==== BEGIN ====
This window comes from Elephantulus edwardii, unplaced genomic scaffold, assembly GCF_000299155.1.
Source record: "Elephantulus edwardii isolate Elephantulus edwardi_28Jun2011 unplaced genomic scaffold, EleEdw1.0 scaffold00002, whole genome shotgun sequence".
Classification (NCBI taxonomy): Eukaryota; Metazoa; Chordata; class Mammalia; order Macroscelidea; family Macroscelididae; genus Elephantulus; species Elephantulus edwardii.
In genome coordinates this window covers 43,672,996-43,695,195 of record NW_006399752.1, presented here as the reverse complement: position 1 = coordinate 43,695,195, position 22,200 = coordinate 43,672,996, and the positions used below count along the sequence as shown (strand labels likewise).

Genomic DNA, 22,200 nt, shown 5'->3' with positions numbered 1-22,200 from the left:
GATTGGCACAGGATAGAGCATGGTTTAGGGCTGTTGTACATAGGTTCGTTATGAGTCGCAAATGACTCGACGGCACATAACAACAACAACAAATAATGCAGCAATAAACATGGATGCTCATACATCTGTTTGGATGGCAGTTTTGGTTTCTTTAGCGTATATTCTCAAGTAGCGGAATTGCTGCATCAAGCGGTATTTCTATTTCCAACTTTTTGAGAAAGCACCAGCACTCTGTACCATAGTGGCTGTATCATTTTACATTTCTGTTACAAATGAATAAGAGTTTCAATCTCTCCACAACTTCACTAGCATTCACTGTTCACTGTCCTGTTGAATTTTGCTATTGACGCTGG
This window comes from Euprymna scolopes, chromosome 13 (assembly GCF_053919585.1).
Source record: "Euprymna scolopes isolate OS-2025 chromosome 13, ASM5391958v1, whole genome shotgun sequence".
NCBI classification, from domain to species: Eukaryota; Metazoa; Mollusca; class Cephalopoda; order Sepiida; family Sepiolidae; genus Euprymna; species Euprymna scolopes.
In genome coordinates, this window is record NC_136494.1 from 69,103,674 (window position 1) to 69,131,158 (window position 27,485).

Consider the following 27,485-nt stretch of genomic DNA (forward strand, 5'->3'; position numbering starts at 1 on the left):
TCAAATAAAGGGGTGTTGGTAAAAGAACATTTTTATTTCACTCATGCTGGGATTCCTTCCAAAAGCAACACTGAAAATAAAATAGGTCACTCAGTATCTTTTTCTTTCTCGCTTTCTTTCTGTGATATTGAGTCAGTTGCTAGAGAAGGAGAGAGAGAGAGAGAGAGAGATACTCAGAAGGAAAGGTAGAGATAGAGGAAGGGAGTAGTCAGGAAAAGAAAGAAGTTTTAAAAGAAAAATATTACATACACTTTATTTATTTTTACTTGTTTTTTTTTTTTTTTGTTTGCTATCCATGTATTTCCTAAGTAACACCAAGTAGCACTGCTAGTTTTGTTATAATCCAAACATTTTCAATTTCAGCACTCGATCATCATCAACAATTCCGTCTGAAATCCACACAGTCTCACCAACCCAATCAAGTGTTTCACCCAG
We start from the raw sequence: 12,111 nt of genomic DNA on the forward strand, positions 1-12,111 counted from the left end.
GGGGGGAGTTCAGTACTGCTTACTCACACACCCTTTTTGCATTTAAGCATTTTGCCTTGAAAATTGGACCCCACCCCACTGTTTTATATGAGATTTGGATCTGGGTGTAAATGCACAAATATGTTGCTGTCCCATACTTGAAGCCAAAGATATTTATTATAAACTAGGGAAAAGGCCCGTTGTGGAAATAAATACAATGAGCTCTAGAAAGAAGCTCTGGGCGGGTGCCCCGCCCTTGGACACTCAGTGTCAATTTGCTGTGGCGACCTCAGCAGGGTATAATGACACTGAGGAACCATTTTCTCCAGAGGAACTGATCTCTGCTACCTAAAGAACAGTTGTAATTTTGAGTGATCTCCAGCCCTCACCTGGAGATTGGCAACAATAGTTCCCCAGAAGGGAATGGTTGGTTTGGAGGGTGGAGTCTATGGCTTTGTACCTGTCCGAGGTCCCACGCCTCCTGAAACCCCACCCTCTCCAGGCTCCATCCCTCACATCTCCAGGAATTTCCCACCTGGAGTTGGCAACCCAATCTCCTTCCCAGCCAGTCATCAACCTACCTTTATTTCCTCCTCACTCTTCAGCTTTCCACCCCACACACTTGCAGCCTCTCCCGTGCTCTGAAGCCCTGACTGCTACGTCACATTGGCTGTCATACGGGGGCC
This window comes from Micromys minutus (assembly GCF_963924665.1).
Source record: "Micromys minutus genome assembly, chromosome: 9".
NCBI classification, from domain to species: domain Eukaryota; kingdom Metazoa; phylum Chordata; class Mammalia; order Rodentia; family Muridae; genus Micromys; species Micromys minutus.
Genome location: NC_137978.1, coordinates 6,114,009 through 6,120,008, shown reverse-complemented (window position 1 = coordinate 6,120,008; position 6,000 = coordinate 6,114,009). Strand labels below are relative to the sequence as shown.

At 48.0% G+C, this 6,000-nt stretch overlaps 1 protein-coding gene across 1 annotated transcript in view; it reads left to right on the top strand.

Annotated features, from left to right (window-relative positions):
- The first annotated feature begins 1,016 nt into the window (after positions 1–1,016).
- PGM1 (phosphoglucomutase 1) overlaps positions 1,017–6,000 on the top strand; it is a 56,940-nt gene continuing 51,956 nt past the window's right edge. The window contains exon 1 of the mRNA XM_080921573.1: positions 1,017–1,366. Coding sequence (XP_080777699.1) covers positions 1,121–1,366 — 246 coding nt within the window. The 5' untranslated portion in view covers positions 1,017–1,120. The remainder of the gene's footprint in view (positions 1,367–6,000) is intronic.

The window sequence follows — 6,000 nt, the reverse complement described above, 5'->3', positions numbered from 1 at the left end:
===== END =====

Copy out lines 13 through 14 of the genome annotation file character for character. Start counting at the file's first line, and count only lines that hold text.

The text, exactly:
We start from the raw sequence: 12,111 nt of genomic DNA on the forward strand, positions 1-12,111 counted from the left end.
GGGGGGAGTTCAGTACTGCTTACTCACACACCCTTTTTGCATTTAAGCATTTTGCCTTGAAAATTGGACCCCACCCCACTGTTTTATATGAGATTTGGATCTGGGTGTAAATGCACAAATATGTTGCTGTCCCATACTTGAAGCCAAAGATATTTATTATAAACTAGGGAAAAGGCCCGTTGTGGAAATAAATACAATGAGCTCTAGAAAGAAGCTCTGGGCGGGTGCCCCGCCCTTGGACACTCAGTGTCAATTTGCTGTGGCGACCTCAGCAGGGTATAATGACACTGAGGAACCATTTTCTCCAGAGGAACTGATCTCTGCTACCTAAAGAACAGTTGTAATTTTGAGTGATCTCCAGCCCTCACCTGGAGATTGGCAACAATAGTTCCCCAGAAGGGAATGGTTGGTTTGGAGGGTGGAGTCTATGGCTTTGTACCTGTCCGAGGTCCCACGCCTCCTGAAACCCCACCCTCTCCAGGCTCCATCCCTCACATCTCCAGGAATTTCCCACCTGGAGTTGGCAACCCAATCTCCTTCCCAGCCAGTCATCAACCTACCTTTATTTCCTCCTCACTCTTCAGCTTTCCACCCCACACACTTGCAGCCTCTCCCGTGCTCTGAAGCCCTGACTGCTACGTCACATTGGCTGTCATACGGGGGCC